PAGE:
Smith admits these setbacks create uncertainty for the company, which he says has $3.5 billion invested toward its OCS operations in Alaska, including not just the value of its lease purchase but also oil spill response infrastructure, operational readiness, seismic investigations, and research. “We’re unsure how [the July 21 decision] might impact our aspirations to drill in 2011,” Smith says. “While the ruling is disappointing, the judge did not vacate the lease sale, and his specific concerns can be remedied expeditiously provided the BOEMRE completes the work in question.” In response, Callahan would say only that the agency is reviewing the Alaska court’s decision carefully and deciding how best to comply with it.
Chuck Clusen, director of the Natural Resources Defense Council’s Alaska project, describes Shell as the biggest offshore operator in the area by far. “Shell’s at the leading edge, and the other companies are hanging back waiting for it to start so they can see what happens and then act on their own,” he says. Other companies with preliminary operations in the Alaska OCS include Chevron, Conoco Philips, Statoil (a Norwegian company), ExxonMobil, and BP, according to Ranger.
BP has spent over a decade developing its controversial Liberty Project, which aims to extract 100 million barrels of oil from under the Beaufort Sea. The company was planning to access the oil with an “extended reach” horizontal well, drilled from a gravel island built three miles offshore in Prudhoe Bay. Digging first two miles down, and then six to eight miles out horizontally to the oil reservoir, this would be the longest extended-reach well ever created, Ranger says.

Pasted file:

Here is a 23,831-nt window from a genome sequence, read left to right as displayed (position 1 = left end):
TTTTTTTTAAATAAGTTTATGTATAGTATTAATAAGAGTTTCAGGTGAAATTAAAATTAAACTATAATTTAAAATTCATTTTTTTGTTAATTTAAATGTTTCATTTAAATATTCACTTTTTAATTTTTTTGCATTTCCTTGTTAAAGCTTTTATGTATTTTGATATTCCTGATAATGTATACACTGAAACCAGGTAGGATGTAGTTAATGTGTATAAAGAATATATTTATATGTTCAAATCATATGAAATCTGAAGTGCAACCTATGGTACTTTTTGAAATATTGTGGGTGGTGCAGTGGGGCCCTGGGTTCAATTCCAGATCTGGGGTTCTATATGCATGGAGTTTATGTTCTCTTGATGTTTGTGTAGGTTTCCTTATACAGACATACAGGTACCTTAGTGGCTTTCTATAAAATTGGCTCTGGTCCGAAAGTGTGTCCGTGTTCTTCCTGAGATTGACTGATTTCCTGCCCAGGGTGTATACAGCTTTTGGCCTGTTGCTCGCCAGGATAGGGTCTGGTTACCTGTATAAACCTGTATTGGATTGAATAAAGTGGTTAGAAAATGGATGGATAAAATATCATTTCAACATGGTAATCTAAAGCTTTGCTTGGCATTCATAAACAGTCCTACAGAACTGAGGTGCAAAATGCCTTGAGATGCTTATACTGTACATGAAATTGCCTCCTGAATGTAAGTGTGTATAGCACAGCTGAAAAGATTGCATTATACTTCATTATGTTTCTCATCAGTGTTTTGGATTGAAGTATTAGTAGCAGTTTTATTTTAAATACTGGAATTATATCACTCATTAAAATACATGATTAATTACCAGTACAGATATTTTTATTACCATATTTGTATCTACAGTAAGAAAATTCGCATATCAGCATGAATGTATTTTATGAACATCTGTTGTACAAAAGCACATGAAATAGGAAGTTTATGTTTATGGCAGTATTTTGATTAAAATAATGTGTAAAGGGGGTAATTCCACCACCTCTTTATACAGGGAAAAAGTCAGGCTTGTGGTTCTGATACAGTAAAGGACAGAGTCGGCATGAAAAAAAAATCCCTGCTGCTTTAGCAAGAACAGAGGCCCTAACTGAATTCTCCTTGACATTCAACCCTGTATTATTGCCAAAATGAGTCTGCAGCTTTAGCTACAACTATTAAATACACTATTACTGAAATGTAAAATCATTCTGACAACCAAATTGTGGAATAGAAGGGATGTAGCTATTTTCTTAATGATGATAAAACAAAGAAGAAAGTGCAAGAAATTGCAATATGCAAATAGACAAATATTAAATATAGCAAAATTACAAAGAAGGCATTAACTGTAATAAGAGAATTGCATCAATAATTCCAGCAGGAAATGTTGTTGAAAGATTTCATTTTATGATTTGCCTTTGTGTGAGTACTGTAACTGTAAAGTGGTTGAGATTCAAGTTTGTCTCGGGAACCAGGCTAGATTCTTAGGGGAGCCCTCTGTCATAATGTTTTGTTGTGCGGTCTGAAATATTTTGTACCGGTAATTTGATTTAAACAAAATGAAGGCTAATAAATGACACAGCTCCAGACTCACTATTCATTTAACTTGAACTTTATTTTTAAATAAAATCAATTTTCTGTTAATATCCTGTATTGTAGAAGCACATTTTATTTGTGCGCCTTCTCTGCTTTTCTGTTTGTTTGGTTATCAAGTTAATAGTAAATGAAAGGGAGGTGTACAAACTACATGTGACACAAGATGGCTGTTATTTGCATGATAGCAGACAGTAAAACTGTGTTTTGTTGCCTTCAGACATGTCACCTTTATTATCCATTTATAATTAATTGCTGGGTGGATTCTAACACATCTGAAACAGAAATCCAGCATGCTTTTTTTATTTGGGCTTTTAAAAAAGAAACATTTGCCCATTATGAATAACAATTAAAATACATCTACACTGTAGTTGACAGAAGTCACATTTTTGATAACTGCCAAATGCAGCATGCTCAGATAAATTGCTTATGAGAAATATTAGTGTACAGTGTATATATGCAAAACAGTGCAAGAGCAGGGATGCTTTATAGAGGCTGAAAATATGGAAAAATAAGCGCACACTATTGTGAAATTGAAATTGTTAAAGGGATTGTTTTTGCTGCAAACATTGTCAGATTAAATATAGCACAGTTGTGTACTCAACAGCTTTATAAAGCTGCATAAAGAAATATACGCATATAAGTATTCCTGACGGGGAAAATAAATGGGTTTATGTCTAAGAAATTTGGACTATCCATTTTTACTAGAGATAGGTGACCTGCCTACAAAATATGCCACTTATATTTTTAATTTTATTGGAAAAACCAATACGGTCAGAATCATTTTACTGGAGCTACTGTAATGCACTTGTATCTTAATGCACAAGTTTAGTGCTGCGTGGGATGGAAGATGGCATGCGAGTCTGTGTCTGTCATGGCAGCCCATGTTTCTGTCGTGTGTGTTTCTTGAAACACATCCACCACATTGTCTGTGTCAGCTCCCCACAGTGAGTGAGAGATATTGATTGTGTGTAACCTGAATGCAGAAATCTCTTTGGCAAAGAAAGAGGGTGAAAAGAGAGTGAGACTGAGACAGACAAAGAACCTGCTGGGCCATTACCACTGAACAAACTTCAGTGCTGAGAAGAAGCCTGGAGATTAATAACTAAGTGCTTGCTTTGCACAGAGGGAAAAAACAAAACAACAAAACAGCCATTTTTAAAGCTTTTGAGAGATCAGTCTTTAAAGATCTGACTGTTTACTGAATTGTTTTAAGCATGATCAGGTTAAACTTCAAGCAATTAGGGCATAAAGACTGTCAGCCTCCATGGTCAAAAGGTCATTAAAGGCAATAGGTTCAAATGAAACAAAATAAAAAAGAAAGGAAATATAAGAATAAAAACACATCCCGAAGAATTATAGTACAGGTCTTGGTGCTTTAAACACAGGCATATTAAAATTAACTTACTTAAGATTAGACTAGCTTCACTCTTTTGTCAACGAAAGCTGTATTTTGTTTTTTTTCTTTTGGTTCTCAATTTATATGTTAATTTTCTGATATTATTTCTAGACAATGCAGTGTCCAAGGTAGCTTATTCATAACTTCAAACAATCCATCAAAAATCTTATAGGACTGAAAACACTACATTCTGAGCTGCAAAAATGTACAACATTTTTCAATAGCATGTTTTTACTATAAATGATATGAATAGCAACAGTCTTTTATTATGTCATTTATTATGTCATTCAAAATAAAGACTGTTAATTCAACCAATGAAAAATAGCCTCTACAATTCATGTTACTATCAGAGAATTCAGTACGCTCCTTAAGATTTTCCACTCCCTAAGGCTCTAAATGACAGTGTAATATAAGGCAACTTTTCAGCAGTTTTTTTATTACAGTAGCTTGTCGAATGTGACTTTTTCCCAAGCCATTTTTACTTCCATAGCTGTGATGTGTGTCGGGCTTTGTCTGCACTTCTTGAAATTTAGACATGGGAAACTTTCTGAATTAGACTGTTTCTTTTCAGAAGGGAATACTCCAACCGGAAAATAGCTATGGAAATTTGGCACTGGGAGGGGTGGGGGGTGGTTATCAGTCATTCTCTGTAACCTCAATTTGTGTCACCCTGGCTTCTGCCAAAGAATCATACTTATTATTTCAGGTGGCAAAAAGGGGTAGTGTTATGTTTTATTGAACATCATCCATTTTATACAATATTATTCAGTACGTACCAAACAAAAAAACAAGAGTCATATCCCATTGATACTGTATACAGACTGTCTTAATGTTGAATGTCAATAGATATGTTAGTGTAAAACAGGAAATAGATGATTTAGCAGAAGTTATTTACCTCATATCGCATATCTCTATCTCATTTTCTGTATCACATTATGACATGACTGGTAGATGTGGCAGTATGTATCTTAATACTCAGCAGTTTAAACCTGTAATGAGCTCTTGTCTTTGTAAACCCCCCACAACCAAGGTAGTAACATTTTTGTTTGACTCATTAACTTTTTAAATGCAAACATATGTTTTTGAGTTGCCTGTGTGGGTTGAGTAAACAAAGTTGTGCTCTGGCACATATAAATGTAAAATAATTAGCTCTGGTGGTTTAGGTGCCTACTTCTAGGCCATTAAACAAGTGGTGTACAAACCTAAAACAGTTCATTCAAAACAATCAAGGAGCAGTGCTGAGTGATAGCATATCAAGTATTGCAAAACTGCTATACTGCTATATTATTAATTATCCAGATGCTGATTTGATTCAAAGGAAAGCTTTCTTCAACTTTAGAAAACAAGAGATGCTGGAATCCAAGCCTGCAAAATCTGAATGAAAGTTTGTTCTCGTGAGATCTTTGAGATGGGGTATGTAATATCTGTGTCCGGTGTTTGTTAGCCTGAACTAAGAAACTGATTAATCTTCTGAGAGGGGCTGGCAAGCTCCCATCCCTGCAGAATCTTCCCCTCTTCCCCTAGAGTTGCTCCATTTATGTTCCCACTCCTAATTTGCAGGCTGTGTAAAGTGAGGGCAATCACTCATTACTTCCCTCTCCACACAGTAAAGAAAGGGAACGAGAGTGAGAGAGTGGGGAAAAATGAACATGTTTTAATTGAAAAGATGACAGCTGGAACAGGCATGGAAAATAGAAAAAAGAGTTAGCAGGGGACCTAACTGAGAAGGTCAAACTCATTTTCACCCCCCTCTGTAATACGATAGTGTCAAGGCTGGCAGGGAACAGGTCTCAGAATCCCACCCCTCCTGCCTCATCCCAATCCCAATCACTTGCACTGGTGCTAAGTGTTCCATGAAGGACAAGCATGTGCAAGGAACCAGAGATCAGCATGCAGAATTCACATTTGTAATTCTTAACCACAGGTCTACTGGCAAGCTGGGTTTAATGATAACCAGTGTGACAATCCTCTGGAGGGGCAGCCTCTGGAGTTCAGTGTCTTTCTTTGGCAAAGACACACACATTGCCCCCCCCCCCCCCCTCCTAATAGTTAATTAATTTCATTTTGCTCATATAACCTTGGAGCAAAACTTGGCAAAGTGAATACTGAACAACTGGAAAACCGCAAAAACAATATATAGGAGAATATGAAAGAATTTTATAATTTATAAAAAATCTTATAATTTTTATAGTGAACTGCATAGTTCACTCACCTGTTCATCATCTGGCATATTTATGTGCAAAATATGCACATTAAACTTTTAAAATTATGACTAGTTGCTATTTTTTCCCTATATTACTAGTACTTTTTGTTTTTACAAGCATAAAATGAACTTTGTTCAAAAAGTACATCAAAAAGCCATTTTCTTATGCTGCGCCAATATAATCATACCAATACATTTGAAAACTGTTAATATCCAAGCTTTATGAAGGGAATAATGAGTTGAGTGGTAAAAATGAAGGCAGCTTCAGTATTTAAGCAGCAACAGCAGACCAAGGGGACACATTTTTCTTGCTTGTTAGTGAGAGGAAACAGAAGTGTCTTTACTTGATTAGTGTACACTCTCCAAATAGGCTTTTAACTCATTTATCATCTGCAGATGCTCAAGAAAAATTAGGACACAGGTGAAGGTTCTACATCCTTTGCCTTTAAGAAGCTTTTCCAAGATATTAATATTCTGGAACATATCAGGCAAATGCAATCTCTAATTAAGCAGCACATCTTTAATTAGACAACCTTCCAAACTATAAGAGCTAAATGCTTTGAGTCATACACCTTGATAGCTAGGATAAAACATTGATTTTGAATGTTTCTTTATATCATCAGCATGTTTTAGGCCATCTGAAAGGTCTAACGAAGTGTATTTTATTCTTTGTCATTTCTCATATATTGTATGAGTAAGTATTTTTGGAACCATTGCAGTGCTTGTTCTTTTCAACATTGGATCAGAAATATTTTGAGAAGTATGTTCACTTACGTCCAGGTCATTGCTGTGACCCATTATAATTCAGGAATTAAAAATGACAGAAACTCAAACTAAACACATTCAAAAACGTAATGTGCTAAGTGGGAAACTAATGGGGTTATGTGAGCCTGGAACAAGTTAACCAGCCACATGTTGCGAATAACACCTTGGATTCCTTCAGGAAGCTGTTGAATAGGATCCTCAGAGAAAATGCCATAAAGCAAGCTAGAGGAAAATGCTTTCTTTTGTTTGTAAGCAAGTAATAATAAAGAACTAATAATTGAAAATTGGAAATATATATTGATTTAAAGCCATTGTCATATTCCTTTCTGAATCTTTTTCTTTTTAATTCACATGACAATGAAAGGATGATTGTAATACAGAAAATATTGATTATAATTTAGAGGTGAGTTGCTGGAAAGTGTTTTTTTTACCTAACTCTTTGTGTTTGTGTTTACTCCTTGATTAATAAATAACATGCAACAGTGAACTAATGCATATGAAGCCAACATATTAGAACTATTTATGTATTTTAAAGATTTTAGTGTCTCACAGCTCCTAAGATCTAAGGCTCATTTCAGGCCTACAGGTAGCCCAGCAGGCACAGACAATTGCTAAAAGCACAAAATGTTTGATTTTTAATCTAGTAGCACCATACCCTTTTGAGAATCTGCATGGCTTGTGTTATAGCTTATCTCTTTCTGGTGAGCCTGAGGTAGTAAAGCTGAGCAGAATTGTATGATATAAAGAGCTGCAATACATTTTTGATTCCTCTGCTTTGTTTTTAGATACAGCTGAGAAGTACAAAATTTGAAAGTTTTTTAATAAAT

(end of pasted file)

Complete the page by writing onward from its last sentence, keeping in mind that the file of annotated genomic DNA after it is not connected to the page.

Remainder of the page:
Yet in the wake of the Deepwater Horizon disaster, BP’s offshore plans in Alaska appear to be on hold. The company has yet to submit an application for a permit to drill in the Beaufort Sea, Callahan says, and according to Ranger, BP has indicated it is likely to delay the project.
As offshore Arctic drilling waits to go forward, the essential question is whether it can be done safely. The petroleum industry insists the answer is yes. Ranger claims drilling depths currently being considered in the U.S. Arctic don’t exceed 500 feet, unlike the 5,000 depths or more in the Gulf of Mexico. Moreover, oil flows are much less pressurized in the region, he says. While the Macondo Prospect (the geological site of the Deepwater Horizon rig) gushes oil at a flow rate of 15,000 psi, Smith says historical data put expected flow rates in the Alaska OCS at a much lower 6,000 psi. That figure—produced by Shell during prior exploratory drilling in the Chukchi and Beaufort seas, according to Smith—has not been confirmed by external experts, and Callahan did not respond to inquiries about external review of Shell’s wellhead pressure estimate.
Nevertheless, lower pressure is held up as a key argument for the safety of Arctic drilling. According to Ranger, companies studying potential projects in the U.S. Arctic believe shallow waters will make it easier for divers and submersibles to respond to a potential blowout, while lower pressures will make a blowout less likely overall. In a May 14 letter to former MMS director S. Elizabeth Birnbaum, Shell’s president, Marvin Odum, took a similar stand. “Due to the difference in expected down-hole pressure of the Macondo well versus our planned 2010 wells, our margin to safely operate in Alaska is much greater than that experienced by Deepwater Horizon,” he wrote.10